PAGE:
Roadside Billboard Depicts Near 30-Year-Old Toyota Supra
Roadside billboards are a big deal. It is a marketing person’s dream to put their company’s advertisement up on a billboard above a high-traffic highway corridor. It is, therefore, unusual to see a billboard in such a place that has a stale message. However, one billboard in San Fransisco, off of US 101, has a Toyota Supra advertisement on it from nearly three decades ago.
The Toyota Supra
The Toyota Supra has always been a car associated with performance. Some might even equate it to a Japanese muscle car. The Supra was originally the performance trim for the Celica back in 1978. It later became its own model in the Toyota lineup in 1986. The fourth-generation of the Supra was introduced in 1993.
The 1993 Supra
Earlier this year, someone spotted a billboard with the 1993 Supra advertisement. Then it quickly disappeared. Just recently, it has again reappeared and someone snagged a picture of it to share with the rest of the world.
The investigation begins
It turns out that at the bottom of the billboard, there is a nameplate. That nameplate spells out that the billboard belongs to Clear Channel Outdoor, formerly a part of the IHeart Media network. That was enough information for the digging to begin. So, our friends at The Drive did some investigating regarding the old advertisement. When they finally reached someone to talk to, the story was pretty surprising.
“We got in touch with CCO Regional President Bob Schmitt, who finally revealed the truth: Billboard ads used to be hand-painted, and the 1993 Supra image has survived because it was the last painted one before the company switched to vinyl prints on that particular display. Rather than wasting paint to blank out the canvas, the company decided to leave up the A80 Supra as the base for all future ads. And so it will stand forever—or at least until some executive declares that it’s time for a digital sign there.”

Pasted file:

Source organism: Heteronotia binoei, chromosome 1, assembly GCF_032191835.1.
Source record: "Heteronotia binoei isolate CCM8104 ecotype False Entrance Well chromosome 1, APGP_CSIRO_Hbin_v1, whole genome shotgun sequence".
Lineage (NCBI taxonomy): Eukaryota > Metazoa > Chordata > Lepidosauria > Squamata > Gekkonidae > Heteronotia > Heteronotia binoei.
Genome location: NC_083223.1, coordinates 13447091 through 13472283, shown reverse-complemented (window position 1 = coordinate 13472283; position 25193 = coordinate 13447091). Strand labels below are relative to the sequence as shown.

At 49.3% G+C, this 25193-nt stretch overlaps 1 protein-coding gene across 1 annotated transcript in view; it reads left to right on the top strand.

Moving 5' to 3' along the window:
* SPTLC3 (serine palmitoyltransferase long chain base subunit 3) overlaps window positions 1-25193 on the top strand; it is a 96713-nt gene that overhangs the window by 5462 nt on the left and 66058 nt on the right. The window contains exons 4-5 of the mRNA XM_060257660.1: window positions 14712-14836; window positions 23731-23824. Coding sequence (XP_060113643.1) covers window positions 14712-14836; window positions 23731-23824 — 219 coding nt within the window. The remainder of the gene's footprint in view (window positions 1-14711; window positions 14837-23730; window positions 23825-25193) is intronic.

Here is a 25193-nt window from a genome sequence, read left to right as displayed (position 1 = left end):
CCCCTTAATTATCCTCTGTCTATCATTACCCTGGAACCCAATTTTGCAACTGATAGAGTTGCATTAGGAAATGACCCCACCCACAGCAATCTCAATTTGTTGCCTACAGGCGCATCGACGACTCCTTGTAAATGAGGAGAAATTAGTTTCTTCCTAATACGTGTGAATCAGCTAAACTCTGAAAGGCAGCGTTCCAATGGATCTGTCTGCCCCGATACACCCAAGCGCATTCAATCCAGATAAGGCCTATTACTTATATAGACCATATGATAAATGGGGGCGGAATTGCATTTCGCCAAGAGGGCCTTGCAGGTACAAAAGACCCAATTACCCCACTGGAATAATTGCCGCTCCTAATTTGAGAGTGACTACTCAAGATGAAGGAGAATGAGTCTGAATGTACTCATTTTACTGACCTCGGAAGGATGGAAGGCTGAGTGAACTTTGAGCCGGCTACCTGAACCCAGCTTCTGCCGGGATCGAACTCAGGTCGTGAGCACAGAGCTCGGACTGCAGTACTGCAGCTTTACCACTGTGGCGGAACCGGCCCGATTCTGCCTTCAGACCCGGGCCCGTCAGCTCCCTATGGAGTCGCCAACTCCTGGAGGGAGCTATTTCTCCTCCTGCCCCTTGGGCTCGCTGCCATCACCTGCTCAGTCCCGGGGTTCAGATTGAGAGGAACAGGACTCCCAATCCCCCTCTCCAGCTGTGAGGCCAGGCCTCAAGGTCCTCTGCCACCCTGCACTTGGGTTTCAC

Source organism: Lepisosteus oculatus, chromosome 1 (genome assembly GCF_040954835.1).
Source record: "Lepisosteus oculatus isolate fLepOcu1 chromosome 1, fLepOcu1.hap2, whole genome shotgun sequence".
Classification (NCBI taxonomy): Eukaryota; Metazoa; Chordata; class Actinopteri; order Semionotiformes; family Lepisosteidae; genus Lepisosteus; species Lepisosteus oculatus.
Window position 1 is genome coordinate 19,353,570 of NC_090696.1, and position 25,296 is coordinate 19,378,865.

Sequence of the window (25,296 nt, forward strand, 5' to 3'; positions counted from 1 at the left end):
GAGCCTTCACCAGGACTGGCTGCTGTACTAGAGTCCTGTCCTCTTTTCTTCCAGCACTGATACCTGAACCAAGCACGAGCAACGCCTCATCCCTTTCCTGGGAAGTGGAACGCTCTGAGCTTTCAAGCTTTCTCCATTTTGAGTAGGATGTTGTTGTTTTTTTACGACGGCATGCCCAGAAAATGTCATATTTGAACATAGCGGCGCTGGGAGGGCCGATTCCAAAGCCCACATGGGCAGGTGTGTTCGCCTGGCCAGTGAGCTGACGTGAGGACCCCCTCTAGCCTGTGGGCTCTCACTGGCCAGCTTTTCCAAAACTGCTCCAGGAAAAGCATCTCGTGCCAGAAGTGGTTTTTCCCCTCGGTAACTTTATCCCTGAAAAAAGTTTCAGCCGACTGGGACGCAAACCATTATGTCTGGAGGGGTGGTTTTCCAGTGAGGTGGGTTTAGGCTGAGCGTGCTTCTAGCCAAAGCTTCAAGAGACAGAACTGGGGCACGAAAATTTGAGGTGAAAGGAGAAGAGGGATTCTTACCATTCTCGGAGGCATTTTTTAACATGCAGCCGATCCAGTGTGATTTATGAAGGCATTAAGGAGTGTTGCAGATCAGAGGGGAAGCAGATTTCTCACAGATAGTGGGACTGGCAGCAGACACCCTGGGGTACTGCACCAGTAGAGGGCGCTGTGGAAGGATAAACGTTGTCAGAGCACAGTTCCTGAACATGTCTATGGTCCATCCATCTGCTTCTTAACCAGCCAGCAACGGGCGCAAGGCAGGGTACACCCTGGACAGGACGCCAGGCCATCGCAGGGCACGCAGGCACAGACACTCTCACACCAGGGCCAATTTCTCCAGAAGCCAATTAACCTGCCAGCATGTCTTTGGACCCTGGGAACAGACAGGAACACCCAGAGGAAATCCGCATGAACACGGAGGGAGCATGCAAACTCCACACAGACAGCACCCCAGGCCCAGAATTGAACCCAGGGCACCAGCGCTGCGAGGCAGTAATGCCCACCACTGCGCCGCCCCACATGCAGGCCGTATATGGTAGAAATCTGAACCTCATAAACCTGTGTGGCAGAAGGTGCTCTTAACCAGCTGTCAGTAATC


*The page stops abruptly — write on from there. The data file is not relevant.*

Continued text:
We did our own investigating and found that billboard signage and billboard murals began being painted back around 1800s, often for circus or theater advertisements. But, the more popular the media became, the more advertisers flocked to it. As time progressed, the hand-painted billboards gave way to a less costly and time-consuming media known as vinyl. The advertisement would be printed on vinyl banners and placed over the billboard space. This left whatever was underneath the vinyl to be protected from weather and UV decay. So, some original artwork may still survive under modern vinyl banners with advertising campaigns.
It is a recurring appearance
Apparently, the 1993 Toyota Supra reappears only while the current advertiser’s sign is being changed out. The process takes about two hours. It also happens two or three times a year. So, this was just a case of somebody snapping a pic within that small window of time. In either case, it is probably not that unusual for the locals to see the old Supra. For the rest of us out-of-towners, it is an oddity.